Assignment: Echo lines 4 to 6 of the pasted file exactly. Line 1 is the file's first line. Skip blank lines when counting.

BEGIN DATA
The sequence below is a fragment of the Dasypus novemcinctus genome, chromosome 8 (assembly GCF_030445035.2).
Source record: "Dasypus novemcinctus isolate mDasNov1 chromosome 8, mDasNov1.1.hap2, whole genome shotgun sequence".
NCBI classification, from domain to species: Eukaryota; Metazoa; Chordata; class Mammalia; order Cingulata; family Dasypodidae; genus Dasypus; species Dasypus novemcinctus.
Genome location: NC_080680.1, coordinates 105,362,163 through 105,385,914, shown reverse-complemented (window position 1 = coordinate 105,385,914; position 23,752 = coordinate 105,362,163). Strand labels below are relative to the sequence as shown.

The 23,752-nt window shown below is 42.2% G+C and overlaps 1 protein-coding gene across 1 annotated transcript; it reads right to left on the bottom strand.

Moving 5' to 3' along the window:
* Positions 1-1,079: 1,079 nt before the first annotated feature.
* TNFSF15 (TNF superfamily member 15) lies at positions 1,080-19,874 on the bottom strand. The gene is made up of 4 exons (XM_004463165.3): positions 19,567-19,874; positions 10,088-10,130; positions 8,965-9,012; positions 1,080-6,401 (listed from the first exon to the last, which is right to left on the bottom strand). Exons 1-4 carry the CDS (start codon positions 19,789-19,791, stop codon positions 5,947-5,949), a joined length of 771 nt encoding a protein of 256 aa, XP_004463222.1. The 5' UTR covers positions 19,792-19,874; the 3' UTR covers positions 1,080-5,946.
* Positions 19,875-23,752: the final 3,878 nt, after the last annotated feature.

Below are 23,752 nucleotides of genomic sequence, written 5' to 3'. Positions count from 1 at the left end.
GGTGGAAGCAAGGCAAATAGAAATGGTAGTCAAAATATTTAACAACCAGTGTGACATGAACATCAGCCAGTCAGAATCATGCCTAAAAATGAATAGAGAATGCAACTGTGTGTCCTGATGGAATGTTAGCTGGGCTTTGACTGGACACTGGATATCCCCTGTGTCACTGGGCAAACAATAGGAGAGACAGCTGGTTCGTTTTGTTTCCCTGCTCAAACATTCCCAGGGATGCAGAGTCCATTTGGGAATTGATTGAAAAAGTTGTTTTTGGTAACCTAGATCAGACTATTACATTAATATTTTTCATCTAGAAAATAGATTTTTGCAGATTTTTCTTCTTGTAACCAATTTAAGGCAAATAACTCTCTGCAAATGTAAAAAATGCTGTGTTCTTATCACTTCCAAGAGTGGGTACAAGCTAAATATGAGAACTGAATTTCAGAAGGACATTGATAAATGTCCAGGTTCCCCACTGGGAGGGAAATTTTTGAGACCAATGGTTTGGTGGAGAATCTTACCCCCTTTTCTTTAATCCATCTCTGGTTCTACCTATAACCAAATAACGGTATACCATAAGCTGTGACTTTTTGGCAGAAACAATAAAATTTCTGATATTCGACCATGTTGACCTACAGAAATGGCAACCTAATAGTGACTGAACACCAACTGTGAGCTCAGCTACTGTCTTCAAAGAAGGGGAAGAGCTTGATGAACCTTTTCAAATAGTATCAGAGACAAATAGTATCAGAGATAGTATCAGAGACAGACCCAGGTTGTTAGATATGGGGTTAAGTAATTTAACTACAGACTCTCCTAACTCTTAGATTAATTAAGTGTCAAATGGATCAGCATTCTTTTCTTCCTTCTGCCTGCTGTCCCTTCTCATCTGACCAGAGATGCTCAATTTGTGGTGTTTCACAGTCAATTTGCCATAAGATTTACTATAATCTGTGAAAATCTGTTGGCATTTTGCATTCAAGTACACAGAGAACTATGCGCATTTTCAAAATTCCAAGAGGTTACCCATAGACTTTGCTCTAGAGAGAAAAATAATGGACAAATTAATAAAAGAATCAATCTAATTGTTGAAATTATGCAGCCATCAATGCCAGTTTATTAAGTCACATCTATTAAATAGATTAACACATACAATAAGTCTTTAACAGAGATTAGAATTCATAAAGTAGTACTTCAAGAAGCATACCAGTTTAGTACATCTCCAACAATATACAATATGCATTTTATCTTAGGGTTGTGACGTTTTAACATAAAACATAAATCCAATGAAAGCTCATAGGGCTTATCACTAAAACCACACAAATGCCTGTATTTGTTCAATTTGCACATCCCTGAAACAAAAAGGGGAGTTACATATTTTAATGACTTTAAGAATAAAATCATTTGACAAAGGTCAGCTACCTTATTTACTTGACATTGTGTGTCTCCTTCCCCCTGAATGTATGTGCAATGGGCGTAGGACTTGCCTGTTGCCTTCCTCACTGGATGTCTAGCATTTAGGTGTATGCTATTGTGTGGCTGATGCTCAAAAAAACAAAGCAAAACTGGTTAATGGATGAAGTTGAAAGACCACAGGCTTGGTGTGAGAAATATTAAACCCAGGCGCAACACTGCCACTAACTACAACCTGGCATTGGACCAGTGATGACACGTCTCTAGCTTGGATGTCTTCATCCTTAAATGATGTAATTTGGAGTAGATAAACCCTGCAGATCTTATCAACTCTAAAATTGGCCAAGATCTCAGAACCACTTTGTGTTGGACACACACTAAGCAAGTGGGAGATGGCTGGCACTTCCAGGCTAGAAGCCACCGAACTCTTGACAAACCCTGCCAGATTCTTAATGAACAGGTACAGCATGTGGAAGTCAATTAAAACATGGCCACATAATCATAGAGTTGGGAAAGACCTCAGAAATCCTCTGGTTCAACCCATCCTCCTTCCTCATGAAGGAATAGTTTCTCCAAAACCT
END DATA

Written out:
Genome location: NC_080680.1, coordinates 105,362,163 through 105,385,914, shown reverse-complemented (window position 1 = coordinate 105,385,914; position 23,752 = coordinate 105,362,163). Strand labels below are relative to the sequence as shown.

The 23,752-nt window shown below is 42.2% G+C and overlaps 1 protein-coding gene across 1 annotated transcript; it reads right to left on the bottom strand.

Moving 5' to 3' along the window: